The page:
This Holi instead of serving traditional thandai to your guests, try out curd based recipes. Curd is easier to digest as compared to milk. It is also an option for people, who cannot tolerate milk, either because of protein allergy or lactose intolerance. This ingredient is used in both sweet and savoury dishes throughout India. Moreover, this ingredient is an excellent remedy for indigestion after you have consumed on mithais and other traditional dishes while rejoicing the festival. You can easily balance it out by dishing out some yummy curd recipes.

Did you know a good bowl of curd contains millions of microorganisms? Well, you don’t have to think twice before you reach for the creamy concoction as these microorganisms are ‘friendly’ bacteria that make the product good for health. Holi celebration starts early morning, which continues till late afternoon. So a bowl full of tadkewaali dahi chawaal will be very comforting. Why just curd rice, you can try out regular recipe with a tweak like dahi gujia or dahi idli.

For an instant preparation, you can dish out good fruit-based raita, which is made with ripe bananas. Chop bananas and add well-beaten curd. Add sugar to taste. It is nutritious filler after you have reveled in Holi celebrations.

Impress your guests and taste buds with unique recipe 
of Dahi Batata Puri
Dahiwala cake – Indulge in the divinity of this sweet dish
Enjoy chilled Yogurt Cocktail after a playful time

Go fusion this Holi!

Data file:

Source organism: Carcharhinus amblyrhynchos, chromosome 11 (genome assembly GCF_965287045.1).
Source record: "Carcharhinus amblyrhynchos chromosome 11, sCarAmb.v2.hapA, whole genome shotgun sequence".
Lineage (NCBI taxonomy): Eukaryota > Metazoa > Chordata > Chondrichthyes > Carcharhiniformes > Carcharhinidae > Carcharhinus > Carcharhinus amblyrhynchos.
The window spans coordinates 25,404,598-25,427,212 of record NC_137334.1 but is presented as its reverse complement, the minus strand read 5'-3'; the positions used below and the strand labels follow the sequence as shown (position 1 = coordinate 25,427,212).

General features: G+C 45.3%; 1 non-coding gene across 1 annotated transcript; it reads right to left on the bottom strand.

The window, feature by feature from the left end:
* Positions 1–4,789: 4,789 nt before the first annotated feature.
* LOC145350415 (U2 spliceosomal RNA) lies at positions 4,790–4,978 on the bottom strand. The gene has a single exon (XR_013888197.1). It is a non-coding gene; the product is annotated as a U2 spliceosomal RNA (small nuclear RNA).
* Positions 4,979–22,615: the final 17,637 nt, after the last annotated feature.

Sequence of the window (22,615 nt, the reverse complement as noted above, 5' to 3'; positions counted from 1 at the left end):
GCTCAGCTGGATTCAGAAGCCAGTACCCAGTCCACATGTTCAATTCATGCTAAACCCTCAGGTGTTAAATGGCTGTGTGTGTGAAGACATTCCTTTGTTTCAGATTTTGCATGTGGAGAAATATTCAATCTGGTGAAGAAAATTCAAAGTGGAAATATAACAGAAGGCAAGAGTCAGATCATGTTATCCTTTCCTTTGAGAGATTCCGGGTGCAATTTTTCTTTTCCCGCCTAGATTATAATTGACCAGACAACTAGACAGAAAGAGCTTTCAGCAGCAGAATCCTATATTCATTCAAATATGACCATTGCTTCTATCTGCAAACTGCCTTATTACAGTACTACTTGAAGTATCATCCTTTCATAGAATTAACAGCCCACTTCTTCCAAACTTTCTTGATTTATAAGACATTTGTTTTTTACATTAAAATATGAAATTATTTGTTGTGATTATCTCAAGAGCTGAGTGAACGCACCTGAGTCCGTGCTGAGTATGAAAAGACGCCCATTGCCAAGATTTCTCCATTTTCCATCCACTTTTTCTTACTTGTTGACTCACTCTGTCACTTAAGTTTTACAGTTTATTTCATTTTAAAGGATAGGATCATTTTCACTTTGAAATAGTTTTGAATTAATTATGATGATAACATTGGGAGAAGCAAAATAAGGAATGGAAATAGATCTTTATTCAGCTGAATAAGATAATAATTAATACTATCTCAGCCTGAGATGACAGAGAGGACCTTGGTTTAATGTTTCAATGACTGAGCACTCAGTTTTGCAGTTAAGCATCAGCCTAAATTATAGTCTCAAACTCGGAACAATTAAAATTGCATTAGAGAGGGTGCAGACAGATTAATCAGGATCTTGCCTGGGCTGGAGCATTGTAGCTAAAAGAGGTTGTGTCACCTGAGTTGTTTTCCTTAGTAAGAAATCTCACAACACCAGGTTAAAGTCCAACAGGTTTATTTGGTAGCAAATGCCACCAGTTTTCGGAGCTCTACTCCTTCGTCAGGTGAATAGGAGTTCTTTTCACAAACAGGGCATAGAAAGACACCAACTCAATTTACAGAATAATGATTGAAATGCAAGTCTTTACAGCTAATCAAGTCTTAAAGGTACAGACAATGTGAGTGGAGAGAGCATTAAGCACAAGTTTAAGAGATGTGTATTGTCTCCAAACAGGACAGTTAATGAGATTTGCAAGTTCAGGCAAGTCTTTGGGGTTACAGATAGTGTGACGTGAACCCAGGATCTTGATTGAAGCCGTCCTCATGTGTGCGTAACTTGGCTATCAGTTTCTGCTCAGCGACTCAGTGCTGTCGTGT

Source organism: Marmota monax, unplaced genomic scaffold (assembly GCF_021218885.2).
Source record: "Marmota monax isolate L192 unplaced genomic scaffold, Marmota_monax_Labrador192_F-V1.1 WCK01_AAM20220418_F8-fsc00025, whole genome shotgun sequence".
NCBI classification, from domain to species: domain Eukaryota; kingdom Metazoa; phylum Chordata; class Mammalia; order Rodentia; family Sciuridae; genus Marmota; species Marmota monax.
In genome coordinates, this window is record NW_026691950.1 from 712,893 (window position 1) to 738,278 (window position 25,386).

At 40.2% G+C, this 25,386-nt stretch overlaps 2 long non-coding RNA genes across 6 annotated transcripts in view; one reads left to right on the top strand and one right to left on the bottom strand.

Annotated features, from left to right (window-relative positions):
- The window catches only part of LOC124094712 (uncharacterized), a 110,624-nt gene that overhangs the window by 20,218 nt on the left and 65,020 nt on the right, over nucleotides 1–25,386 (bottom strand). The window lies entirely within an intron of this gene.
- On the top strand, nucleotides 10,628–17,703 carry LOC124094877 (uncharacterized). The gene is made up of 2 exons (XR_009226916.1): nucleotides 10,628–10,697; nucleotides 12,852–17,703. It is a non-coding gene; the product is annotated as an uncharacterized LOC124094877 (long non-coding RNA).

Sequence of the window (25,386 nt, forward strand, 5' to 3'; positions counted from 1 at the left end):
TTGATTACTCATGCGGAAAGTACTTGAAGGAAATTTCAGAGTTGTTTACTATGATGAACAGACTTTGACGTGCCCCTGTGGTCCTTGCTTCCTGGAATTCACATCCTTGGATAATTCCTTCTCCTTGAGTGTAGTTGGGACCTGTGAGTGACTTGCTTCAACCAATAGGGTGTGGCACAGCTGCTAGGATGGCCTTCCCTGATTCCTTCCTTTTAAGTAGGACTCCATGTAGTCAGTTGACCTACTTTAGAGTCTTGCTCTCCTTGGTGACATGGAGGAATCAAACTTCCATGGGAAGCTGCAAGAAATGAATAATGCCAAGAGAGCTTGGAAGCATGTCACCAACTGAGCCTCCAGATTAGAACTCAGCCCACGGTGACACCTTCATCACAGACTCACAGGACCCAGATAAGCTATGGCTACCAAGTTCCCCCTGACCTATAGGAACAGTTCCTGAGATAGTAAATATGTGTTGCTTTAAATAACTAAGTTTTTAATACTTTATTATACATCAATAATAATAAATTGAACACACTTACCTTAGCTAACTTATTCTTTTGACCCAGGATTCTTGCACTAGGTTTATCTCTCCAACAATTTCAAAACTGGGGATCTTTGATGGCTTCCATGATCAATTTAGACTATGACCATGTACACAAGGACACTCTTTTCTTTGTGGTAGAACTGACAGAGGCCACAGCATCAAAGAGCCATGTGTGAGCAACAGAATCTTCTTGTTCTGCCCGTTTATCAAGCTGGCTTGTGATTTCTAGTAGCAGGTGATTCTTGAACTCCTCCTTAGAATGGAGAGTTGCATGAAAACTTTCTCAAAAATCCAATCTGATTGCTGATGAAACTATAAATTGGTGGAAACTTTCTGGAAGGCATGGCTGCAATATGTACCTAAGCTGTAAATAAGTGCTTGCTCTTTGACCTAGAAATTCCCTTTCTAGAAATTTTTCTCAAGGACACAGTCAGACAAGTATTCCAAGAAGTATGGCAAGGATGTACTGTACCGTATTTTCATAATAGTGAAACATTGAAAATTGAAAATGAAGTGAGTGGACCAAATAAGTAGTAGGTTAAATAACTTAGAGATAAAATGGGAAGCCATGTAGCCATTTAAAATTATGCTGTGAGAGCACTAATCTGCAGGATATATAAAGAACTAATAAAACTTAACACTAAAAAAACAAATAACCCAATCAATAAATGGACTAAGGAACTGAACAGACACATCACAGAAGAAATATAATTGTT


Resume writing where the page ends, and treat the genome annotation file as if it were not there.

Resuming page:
Happy Holi! Keep cooking and Keep eating and write back with your food experiences this Holi!

A cake that cheers

Cooking can be great fun. It not only gives you a sense of achievement but is also very therapeutic. I say achievement because when the dish you have cooked turns out good and tasty you do feel as if you have conquered the world. I feel like it even now after so many years in this line. And I say therapeutic because it really helps calm your nerves. Especially when you are feeling bored or lonely or depressed or even nervous – just pick up a bowl and a ladle and churn out something. You will really feel good. Moreover, it is definitely time well spent especially during vacations!

An easy to make cake that is flavoured with chocolate & orange

Chocolate and Orange Cake

Preparation time: 15 minutes
Cooking time: 20 – 25 minutes
No of servings: should serve 4, but I could easily eat it alone!

Chocolate and Orange Cake

Ingredients:
175 gms grated dark chocolate
5 tbsps orange juice
1 orange
100 gms margarine
225 gms castor sugar
2 eggs
150 gms full fat yogurt
275 gms refined flour (maida)
1 tsp soda bicarbonate (baking soda)

Equipment you will need:
An oven
A mixing bowl
A wooden spoon
A sieve
A grater
An egg beater
A cake tin
A wire rack

Method:

1. Preheat the oven to 190°C.
2. Place margarine in a bowl, add sugar and beat together till light. Break eggs and add to the bowl and mix. Add yogurt and mix. Grate the rind of an orange and add to the mixture. Add orange juice and mix well.
3. Sift refined flour and baking soda into the bowl and mix. Add chocolate and mix well.
4. Pour the batter into a rectangular silicon mould and level the surface.
5. Keep it in the preheated oven and bake. Check after 20 minutes if it is done. If it is not cooked completely, then bake for 5 minutes more.
6. Removed from oven and cool. Remove from the mould, slice and serve.

Know the terms
In baking the term creaming means blending two ingredients – usually granulated sugar with a solid fat like butter. This technique is generally used while making a cake or a cookie dough. In the process the mixture becomes light and fluffy and also increases in volume due to the incorporation of tiny air bubbles. These air bubbles, locked into the semi-solid fat, remain in the final batter and expand during the baking process thus helping to make the cake or the cookie light.

Tech talk
Preheat the oven before putting in the cake to be baked. Switch it on while you are mixing the cake. Grease the tin, then also the lining paper or you can also sprinkle some flour or cocoa powder before pouring in the cake batter into the mould, will definitely make demoulding easier!